Remember how excited and nervous you were about starting high school? A new building, making friends, changing classes, managing all the homework – it’s a lot of change. Now, imagine if you weren’t so lucky as to have the financial and emotional support you needed to adapt to all these changes. For many CISE students, this is the case. Most face significant financial challenges. They may have unstable home lives, have jobs to help support the family, or live in homes where no English is spoken. All of this on top of the regular stress of starting high school make this transition especially challenging.
This is where high school advocates enter the picture. For each Catholic high school CISE students attend, CISE provides funding to offer extra support for these students. The advocates are there to help students navigate four years of high school. They make sure CISE students don’t fall through the cracks and connect them with the extra support and resources needed to be successful and make it to graduation. An advocate can be someone to talk to, someone to help the student have what they need, or even someone to help the student’s family find outside resources.
At Elder High School after the final bell every Tuesday and Thursday, CISE advocate Sharon Montgomery holds study sessions called “Learning Strategies.” On this day five CISE boys show up to receive tutoring and homework help. Ms. Montgomery shares, “I think the students and the school are lucky to be partnered with CISE. It is such a helping hand for everyone involved. The CISE advocate helps students realize that there are many ways and many resources to help them become successful. They just have to put forth the effort.”
Oliver, now a senior, attended St. William Grade School where he was awarded a CISE high school scholarship. As a freshman at Elder, Oliver was very unsure of how he would fit in or if he would be able to keep up with the rigorous academics.
When Ms. Montgomery was asked what success looks like to an advocate, she glances across the room at Oliver and smiles with pride, “He’s worked hard his entire four years and probably never missed a study session. He’s here for every session we have.”
Oliver recalls, “When I first got to Elder and met Ms. Montgomery, she helped me a lot with everything. That’s when I started realizing how much I can do and how much I can achieve; that’s how I’ve gotten this far.” Oliver has come a long way since freshman year. In March he was recognized as Elder Student of the Month and has been on the honor roll his entire senior year. Ms. Montgomery adds, “The rewarding part is when a student who wasn’t sure if he could be successful ends up on honor roll or achieves other goals. It’s an honor to work with these students as they enter young adulthood.”
At Seton High School the girls enjoy “The Wellness Room”. It’s a space set aside for studying, talking, counseling, or just unwinding. There you’ll find comfy furniture, salt lamps, rock fountains, and just about everything needed to create a peaceful atmosphere. The space is run by Jenny Jenkins, the CISE advocate and a social worker at Seton. Mrs. Jenkins describes the special challenges many CISE students face, “Financial challenges for sure, but that also effects so many other parts of their lives. Without adequate financial resources, oftentimes students don’t have their other needs fulfilled. A lot of them come in with some mental health issues already, mostly anxiety and depression. Most of them come in a little behind academically.”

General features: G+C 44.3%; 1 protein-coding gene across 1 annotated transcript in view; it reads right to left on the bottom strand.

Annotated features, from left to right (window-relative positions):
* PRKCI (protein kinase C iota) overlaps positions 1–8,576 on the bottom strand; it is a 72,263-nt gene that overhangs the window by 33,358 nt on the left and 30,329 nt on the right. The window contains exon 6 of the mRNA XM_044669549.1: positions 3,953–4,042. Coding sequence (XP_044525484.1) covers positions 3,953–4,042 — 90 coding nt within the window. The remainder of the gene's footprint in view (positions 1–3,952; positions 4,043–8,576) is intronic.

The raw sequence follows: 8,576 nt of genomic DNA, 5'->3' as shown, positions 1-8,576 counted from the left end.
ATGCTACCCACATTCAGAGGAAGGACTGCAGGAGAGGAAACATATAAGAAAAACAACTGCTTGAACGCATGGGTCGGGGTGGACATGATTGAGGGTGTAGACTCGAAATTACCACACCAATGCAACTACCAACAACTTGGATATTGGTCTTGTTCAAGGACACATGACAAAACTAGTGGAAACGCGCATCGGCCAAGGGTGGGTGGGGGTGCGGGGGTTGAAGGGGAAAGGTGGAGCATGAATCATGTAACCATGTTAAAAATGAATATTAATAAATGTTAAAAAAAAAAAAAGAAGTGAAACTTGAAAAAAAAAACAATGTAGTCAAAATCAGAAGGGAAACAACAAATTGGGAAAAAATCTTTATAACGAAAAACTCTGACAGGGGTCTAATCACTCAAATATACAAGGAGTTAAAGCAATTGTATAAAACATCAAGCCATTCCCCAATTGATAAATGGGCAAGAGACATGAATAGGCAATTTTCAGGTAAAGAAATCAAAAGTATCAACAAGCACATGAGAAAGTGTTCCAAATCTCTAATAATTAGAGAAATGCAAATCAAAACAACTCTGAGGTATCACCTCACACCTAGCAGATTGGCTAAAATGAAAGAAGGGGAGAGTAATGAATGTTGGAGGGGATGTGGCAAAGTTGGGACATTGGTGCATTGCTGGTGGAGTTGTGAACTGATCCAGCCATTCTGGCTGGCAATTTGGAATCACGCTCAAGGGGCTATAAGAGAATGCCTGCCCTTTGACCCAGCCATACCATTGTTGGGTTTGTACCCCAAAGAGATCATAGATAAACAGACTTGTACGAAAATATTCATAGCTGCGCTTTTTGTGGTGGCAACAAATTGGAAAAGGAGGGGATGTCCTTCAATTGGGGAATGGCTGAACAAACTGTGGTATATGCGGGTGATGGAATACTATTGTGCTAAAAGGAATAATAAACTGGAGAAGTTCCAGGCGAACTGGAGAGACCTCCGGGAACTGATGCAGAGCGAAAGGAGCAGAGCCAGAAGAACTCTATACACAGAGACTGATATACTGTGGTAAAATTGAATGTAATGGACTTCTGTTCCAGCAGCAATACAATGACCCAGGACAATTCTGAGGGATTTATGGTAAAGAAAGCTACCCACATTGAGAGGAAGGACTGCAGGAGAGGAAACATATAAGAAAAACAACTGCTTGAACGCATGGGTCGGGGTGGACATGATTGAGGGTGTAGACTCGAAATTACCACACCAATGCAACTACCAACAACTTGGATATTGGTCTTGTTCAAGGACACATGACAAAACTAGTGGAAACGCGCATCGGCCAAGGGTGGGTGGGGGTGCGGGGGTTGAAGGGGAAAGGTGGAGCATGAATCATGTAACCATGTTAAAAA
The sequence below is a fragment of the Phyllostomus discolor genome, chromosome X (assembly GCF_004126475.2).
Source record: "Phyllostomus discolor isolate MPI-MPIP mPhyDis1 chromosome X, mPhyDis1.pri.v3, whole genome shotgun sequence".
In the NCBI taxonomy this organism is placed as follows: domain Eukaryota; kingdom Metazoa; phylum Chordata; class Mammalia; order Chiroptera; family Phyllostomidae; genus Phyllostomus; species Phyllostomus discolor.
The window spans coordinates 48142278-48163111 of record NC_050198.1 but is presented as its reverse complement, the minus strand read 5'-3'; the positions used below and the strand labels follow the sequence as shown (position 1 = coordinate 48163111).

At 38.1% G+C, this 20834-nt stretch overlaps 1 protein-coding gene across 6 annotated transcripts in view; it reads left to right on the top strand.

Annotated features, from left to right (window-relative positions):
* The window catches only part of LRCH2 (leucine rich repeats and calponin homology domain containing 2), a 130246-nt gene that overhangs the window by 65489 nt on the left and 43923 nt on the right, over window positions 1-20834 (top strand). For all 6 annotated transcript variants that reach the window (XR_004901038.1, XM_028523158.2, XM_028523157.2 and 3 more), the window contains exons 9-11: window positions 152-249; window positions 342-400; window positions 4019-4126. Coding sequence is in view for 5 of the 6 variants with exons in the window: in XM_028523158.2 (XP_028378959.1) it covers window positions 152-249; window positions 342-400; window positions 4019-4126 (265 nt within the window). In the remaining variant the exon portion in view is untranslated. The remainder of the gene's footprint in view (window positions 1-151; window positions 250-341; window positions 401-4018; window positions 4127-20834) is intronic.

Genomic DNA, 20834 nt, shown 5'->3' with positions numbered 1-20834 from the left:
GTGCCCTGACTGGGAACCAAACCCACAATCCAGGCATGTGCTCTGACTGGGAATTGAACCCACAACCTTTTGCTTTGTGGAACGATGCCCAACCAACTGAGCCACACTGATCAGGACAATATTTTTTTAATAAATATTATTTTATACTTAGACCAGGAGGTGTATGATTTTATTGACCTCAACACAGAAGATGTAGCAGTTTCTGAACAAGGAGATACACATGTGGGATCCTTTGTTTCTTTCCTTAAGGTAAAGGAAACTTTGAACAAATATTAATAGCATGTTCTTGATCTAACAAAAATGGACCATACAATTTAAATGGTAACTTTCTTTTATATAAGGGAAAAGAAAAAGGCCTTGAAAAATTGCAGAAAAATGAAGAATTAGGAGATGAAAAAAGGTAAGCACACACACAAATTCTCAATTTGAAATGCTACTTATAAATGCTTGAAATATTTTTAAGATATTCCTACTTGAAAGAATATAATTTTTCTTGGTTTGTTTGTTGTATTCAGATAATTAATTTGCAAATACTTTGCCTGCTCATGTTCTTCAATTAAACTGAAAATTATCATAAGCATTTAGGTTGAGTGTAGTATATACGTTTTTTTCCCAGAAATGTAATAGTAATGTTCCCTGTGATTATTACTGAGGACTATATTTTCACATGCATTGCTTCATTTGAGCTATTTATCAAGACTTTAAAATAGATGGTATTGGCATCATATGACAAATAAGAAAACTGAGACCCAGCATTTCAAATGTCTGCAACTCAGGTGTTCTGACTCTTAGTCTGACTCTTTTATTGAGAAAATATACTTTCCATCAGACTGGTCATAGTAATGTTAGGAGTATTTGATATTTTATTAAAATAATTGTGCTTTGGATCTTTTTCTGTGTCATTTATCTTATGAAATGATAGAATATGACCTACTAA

Angela, who attended St. Joseph Grade School, is now a senior at Seton. She hopes to pursue a career in animation. Angela faces more challenges than most kids her age. Her mother does not speak English, making communication with the school very difficult. Angela’s father, who is the sole income provider for the family, recently had to move back to Guatemala. Angela talks about how the Wellness Room and Mrs. Jenkins have helped her navigate these difficult times, “I come in most every day during study hall and lunch. Sometimes she (Mrs. Jenkins) emails me during my classes to follow up with me on a situation we are trying to figure out. If I’m absent she always messages me asking if I’m ok or if I need anything. Just checking up on me.”
Mrs. Jenkins notes, “A lot of the CISE kids need a lot more. So, I work with the families. I might intervene and help them communicate with teachers. If there’s any mental illness, of course we support that, sometimes connecting them with outside resources. I always make a point to check in regularly and make sure they have what they need.”
Angela is grateful for the resources her advocate provides, “It’s helped me a lot, just realizing that I have someone who supports me, who I know is there for me and always being able to rely on that. Some students might not have that opportunity so I’m very grateful knowing I can do this because I have that support.”
There are many more stories of students in need of extra support. The caring work done by Ms. Montgomery and Mrs. Jenkins, and other CISE advocates is making a difference for these students. In the past few years, the graduation rate for CISE students attending Catholic high schools has risen dramatically, now up to 87%. The extra care and diligent work of the advocates is a key part of the success of the CISE students.
About CISE: CISE (Catholic Inner-city Schools Education) supports ten inner-city Catholic grade schools with 2300 students, PK-8th grade. Currently over 400 CISE scholars attend 14 Catholic high schools in Cincinnati. This year CISE was honored to award high school scholarship to 80 deserving students. Learn more: www.cisekids.org
Article & Photos by Debi Haines